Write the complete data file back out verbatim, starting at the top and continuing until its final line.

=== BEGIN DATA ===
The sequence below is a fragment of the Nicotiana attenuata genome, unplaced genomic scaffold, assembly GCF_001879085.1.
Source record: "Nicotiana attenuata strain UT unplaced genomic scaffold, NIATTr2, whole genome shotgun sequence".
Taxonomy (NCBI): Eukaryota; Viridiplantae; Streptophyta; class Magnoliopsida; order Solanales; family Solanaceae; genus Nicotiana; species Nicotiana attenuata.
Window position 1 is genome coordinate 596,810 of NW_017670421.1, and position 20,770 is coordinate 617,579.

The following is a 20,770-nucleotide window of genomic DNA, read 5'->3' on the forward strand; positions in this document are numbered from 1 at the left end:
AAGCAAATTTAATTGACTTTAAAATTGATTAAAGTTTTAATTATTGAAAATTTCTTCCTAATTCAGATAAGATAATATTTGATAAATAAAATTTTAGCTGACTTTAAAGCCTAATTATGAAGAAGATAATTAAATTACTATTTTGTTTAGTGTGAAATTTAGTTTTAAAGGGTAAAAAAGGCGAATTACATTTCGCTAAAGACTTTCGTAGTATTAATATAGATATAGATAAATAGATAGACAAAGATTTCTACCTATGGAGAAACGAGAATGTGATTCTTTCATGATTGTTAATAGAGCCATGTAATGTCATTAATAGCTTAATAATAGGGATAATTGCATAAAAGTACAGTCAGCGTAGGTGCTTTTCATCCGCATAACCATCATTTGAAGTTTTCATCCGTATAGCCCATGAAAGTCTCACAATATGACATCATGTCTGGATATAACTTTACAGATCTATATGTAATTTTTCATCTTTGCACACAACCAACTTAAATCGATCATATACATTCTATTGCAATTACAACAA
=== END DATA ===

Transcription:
The sequence below is a fragment of the Nicotiana attenuata genome, unplaced genomic scaffold, assembly GCF_001879085.1.
Source record: "Nicotiana attenuata strain UT unplaced genomic scaffold, NIATTr2, whole genome shotgun sequence".
Taxonomy (NCBI): Eukaryota; Viridiplantae; Streptophyta; class Magnoliopsida; order Solanales; family Solanaceae; genus Nicotiana; species Nicotiana attenuata.
Window position 1 is genome coordinate 596,810 of NW_017670421.1, and position 20,770 is coordinate 617,579.

The following is a 20,770-nucleotide window of genomic DNA, read 5'->3' on the forward strand; positions in this document are numbered from 1 at the left end:
AAGCAAATTTAATTGACTTTAAAATTGATTAAAGTTTTAATTATTGAAAATTTCTTCCTAATTCAGATAAGATAATATTTGATAAATAAAATTTTAGCTGACTTTAAAGCCTAATTATGAAGAAGATAATTAAATTACTATTTTGTTTAGTGTGAAATTTAGTTTTAAAGGGTAAAAAAGGCGAATTACATTTCGCTAAAGACTTTCGTAGTATTAATATAGATATAGATAAATAGATAGACAAAGATTTCTACCTATGGAGAAACGAGAATGTGATTCTTTCATGATTGTTAATAGAGCCATGTAATGTCATTAATAGCTTAATAATAGGGATAATTGCATAAAAGTACAGTCAGCGTAGGTGCTTTTCATCCGCATAACCATCATTTGAAGTTTTCATCCGTATAGCCCATGAAAGTCTCACAATATGACATCATGTCTGGATATAACTTTACAGATCTATATGTAATTTTTCATCTTTGCACACAACCAACTTAAATCGATCATATACATTCTATTGCAATTACAACAA